The Stress Conversation-Part 2

By VANESSA HAMPTON

Last time I wrote about recognizing stress in “Do You See Yourself as Stressed?”

After reading it, you may have begun to see that you are under more stress than you even realized. So, now you may be left wondering what exactly to do about it.

In the same way that everyone is different in what triggers their stress, so is everyone different in what helps them manage their stress.

There are a few things that all of us as humans with a body need to do for ourselves, but there are also many other options that will appeal to us individually in order to help us find our calm and manage our everyday stress.

The first step is to recognize stress for what it is. Stress is fear based. Always.

Whenever you feel stress, it is simply information that something needs to change.

Take a step back and determine what your fear is. Maybe it is fear of failure. Fear of disappointment. Fear of losing control. Fear of … you get the point.

Identifying your fear can help you begin to change the situation or simply change your thoughts. In his book Shift Happens, author Robert Holden said “It is not the circumstance that is the stressor. It is our thoughts about the circumstance that is the stressor.”

What an empowering perspective because this means we are not at the mercy of our stress. We are in control of our thoughts and we have the power to change them.

Moving your body is vital, no matter what your stress triggers are. Forget the word “exercise” if that is overwhelming to you. This is not about weight management. This is not about what you “should” do because a doctor told you to. This is about the simple needs of the human body.

Moving your body may mean simply a 15-minute walk (if that is what is manageable at this point), pulling up a 20-minute video at home to follow, or even doing some bodyweight movement at your desk throughout the day.

Maybe it means attending one of those exercise classes that you keep putting off or finding a workout buddy to swim or hike with.

Whatever it is that works for you both physically and mentally! When you add exercise, or movement, to your day, you release endorphins in the brain which serve to calm. As an added benefit, you tend to feel accomplished and in control of your body and that feeling only adds to the de-stressing effort.

Choosing healthy in your eating habits and staying away from stress eating is the next step. When you turn to sugar to release those  endorphins (the “sugar high”), you only set yourself up for a sugar crash and, in turn, force more sugar cravings long after the stress triggers are gone. The fact that you likely feel a bit like you have failed because you caved to the stress eating after the fact, only adds to the
stress level.

Short term fix. Long-term disaster.

Always be intentional about your choices when you choose to eat for pleasure and eliminate turning to food to soothe your stress. When tempted, go take that 15- minute walk and notice the cravings subside.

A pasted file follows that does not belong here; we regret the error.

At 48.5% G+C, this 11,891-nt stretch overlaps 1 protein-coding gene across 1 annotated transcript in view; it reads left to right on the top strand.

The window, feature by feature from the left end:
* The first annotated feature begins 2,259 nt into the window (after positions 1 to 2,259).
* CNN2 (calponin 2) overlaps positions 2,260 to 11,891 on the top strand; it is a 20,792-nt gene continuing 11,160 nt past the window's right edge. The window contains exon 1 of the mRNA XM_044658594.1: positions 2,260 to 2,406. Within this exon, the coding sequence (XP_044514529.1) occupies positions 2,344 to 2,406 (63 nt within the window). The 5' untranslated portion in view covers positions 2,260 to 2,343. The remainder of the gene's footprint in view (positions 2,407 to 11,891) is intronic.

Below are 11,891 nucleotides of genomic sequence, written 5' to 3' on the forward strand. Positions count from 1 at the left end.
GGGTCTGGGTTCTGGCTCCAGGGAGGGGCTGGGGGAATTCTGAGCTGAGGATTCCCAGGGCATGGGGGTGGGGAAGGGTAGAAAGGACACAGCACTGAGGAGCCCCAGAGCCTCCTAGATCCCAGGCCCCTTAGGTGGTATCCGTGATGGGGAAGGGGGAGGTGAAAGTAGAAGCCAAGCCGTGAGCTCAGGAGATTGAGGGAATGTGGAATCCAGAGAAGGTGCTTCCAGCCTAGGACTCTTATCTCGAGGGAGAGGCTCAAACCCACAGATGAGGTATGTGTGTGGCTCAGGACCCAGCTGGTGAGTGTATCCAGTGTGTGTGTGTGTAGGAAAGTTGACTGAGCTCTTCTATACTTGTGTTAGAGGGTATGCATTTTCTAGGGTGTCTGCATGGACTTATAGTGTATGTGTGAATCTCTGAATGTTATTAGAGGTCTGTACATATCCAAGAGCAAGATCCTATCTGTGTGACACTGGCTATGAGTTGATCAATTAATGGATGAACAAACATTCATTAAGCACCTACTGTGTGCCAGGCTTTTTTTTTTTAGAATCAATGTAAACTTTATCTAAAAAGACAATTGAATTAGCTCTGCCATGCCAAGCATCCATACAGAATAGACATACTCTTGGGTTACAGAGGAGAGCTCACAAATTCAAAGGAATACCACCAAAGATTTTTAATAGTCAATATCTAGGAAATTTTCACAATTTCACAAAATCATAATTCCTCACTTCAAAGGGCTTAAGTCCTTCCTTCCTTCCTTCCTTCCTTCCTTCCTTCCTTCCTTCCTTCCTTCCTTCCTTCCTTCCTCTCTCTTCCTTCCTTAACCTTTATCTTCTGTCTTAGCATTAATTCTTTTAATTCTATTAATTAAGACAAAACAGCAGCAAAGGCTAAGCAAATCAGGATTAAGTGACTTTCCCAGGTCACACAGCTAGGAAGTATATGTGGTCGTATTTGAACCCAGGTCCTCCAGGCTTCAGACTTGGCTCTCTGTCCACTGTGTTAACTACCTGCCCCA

Explore other options to manage your stress by mentally “shutting it down.”

One thing I did recently was create a vision board. I haven’t done this since high school but found it to be extremely therapeutic! It
not only forced my focus away from my stressors, it forced silence and reflection about what I want my life to be and how I want to feel. I sat down and cut out pictures and words from magazines. Anything that drew my attention without any other thought.

I found myself drawn to pictures of people relaxing and words and quotes surrounding calm and freedom from stress.

Just having this in front of me, made me smile, motivated me to make my emotional self more of a priority, and lightened my mental load.

Other activities such as knitting, puzzles, adult coloring, community classes (there are so many options here), books unrelated to work, book clubs, and creative cooking classes are great outlets to change the focus from your everyday.

Don’t be afraid to try something totally outside of your box! Take care of your mind, body, and spirit with things such as meditation, massage, acupuncture, or even reiki. Explore different avenues and mix it up.

The goal is to break away and give yourself a mental breath.

Finally (and this is the most readily available stress management tool in your toolbox), remember not only to take that mental breath, but actually physically breathe … and breathe deeply. When we are stressed we tend to breathe with the upper part of our chest. This is a signal of distress to our brain, which means it only compounds any existing stress.

Force that deep belly inhale and slow down your exhale. Pay attention to how your shoulders release and how much more calm your mind is with every one of those intentional breaths.

Remember that stress management is not just something that happens. Just like anything worthwhile in life, it takes practice and intention.

Commit to yourself today to take steps in better managing your stress, and just maybe you will strike a much desired balance in life that you have never known.

xxoo,
V